Vol. 38, No. 2, Summer 2004
Symposium on Elder Law
Seymour Moskowitz, Still Part of the Clan: Representing Elders in the Family Law Practice, 38 FAM. L.Q. 213 (2004).
This article surveys some of the challenges presented by the increasing representation of the elderly and their families. Such cases are conceptually complex and change frequently. Often, expertise in allied topics - bankruptcy, disability law, insurance, etc. -- is required. The author catalogs the requisite practice areas and the potential challenges to be addressed in each as well as potential ethical issues that may present themselves throuhout the client's representation. The author cautions that the task is formidable, but legal services well performed bring the incalculable reward of helping clients with disparate needs.
Carolyn L. Dessin, Protecting the Older Client in Multi-generation Representations, 38 FAM L.Q. 247 (2004).
This article examines the rules of professional conduct that govern multi-generation representations and the representations of clients who may be impaired. It examines some of the case law dealing with situations in which such representations have caused problems for both the attorneys and the clients. It explores the aging process and loss of capacity and analyzes several hypothetical situations with the goal of adequately representing clients' interests while avoiding potential difficulties.
Rebecca C. Morgan, The Practical Aspects of Practicing Elder Law: Creating an Elder-Friendly Office, 38 FAM. L.Q. 269 (2004).
This article focuses on practical ways of making a law office elder friendly: how best to do it and what other elder law attorneys have learned in the process. The author examines the role of family in the elder law practice - physically, causally, and substantively--and compiles her own suggestions as well as "best practices" of experienced elder law attorneys in achieveing greater client accessibility and satisfaction.
Elizabeth Barker Brandt, De Facto Custodians: A Response to the Needs of Informal Kin Caregivers?, 38 FAM L.Q. 291 (2004).
This article outlines the issues and problems confronting informal kin caregivers and the limitations of the current legal framework in most states. The author analyzes the "de facto custodian" statutes enacted by Kentucky, Indiana, Minnesota, and Idaho. She proposes a series of safeguards and guidelines that should be observed by states considering such statutes.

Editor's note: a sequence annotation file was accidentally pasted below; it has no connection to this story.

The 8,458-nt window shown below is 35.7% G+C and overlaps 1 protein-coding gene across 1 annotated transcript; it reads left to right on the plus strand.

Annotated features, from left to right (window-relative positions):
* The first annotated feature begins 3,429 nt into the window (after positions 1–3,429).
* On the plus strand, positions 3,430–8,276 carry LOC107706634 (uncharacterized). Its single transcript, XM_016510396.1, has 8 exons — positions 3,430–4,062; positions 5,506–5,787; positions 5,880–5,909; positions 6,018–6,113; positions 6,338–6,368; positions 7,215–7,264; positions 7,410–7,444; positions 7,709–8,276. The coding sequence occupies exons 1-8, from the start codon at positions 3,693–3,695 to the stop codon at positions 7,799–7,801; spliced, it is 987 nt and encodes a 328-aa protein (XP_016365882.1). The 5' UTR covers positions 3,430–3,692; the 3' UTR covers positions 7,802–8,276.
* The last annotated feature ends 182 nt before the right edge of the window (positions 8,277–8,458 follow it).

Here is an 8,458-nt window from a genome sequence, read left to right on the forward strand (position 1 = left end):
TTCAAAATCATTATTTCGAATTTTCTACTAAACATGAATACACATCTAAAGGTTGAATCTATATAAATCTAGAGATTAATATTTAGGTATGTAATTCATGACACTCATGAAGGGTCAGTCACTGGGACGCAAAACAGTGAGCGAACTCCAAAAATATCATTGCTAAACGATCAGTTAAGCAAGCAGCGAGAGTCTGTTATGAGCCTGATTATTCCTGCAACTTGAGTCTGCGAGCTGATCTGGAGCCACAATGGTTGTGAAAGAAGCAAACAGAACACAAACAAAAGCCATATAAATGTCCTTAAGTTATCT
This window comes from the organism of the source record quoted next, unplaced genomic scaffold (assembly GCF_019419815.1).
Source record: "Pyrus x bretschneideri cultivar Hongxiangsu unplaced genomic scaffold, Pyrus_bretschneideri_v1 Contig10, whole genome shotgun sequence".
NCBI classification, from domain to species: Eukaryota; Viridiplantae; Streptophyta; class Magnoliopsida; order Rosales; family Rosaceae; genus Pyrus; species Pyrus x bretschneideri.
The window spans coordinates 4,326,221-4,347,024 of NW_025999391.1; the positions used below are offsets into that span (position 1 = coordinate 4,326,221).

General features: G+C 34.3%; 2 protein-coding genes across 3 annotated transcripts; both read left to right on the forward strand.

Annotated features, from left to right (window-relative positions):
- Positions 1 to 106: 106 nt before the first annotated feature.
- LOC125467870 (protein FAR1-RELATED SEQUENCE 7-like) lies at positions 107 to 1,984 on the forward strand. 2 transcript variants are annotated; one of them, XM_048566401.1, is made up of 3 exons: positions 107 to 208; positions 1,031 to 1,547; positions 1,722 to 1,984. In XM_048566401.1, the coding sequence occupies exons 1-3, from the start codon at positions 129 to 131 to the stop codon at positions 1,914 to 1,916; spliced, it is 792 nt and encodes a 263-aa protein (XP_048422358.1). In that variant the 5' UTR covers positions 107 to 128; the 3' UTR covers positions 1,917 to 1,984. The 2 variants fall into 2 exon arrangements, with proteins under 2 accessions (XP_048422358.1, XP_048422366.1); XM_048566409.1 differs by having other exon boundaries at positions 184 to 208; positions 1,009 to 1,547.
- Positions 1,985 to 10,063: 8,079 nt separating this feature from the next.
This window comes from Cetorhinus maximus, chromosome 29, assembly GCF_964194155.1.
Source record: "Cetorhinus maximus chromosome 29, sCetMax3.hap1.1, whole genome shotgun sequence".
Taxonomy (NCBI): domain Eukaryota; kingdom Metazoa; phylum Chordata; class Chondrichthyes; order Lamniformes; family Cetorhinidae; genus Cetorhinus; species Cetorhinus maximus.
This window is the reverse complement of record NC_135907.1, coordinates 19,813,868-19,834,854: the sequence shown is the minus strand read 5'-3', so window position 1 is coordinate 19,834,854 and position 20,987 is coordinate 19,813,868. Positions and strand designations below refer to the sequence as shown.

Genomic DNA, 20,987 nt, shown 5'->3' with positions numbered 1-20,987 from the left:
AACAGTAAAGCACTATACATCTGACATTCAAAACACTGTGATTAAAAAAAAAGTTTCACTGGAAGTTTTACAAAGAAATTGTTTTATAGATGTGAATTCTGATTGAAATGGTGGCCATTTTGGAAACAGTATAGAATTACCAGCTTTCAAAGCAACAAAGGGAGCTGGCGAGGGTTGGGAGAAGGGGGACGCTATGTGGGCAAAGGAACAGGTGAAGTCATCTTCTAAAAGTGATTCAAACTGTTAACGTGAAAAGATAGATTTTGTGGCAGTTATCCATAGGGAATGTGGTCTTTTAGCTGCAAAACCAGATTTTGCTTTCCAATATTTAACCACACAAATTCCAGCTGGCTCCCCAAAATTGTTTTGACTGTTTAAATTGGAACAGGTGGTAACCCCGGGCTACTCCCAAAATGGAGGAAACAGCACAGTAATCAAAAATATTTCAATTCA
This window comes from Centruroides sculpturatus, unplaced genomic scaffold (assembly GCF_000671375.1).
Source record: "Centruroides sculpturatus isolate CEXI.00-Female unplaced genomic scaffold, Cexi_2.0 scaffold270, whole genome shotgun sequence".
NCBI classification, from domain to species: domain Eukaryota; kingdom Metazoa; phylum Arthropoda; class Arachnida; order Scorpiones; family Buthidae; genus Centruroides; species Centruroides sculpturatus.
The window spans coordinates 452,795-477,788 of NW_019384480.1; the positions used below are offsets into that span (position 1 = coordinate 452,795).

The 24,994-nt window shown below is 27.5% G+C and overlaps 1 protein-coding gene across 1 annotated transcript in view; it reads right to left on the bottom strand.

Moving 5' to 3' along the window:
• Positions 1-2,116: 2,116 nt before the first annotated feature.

Paul J. Buser, Domestic Partner and Nonmarital Cliams Against Probate Estates: Marvin Theories Put to a Different Use, 38 FAM L.Q. 315 (2004).
This article is a primer for lawyers who want to use the courts' reasoning in Marvin v. Marvin to represent clients' nonmarital partner interests in probate courts. The author argues that the language of the law of nonmarital prartners for family law proceedings, such as havebeen adopted by the American Law Institute's Principles for Family Dissolution, and statutory laws enacted by Hawaii and New Hampshire, will be instructive. He advises that complete acceptance of Marvin-type claims may take another thirty years, but that they will one day prevail in probate courts as they have in family law courts.
American Bar Association Section of Family Law Working Group on Same-Sex Marriages and Non-Marital Unions, A White Paper: An Analysis of the Law Regarding Same-Sex Marriage, Civil Unions, and Domestic Partnerships, 38 FAM L.Q. 339 (2004).
This report covers the history of marriage; the evolution of laws governing sexual orientation and same-sex couples; and areas of the law that are impacted by recognition of same-sex unions.
Charles P. Kindregan, Jr., Same-Sex Marriage: The Cultural Wars and the Lessons of Legal History, 38 FAM L.Q. 427 (2004).
This article examines in light of historical and religious views of marriage the Goodridge v. Dep't of Pub. Health decision, in which the Supreme Judicial Court of Massachusetts ruled that same-sex couples have the right to obtain civil marraige licenses under the state constitution.
Nancy Ver Steegh, A Book Review: The Unfinished Business of Modern Court Reform: Reflections on Children, Courts, and Custody by Andrew I. Schepard, 38 FAM L.Q. 449 (2004).
The author reviews Children, Courts, and Custody by Andrew I. Schepard and explores what the book reflects in terms of the changing divorce process over the last twenty-five years.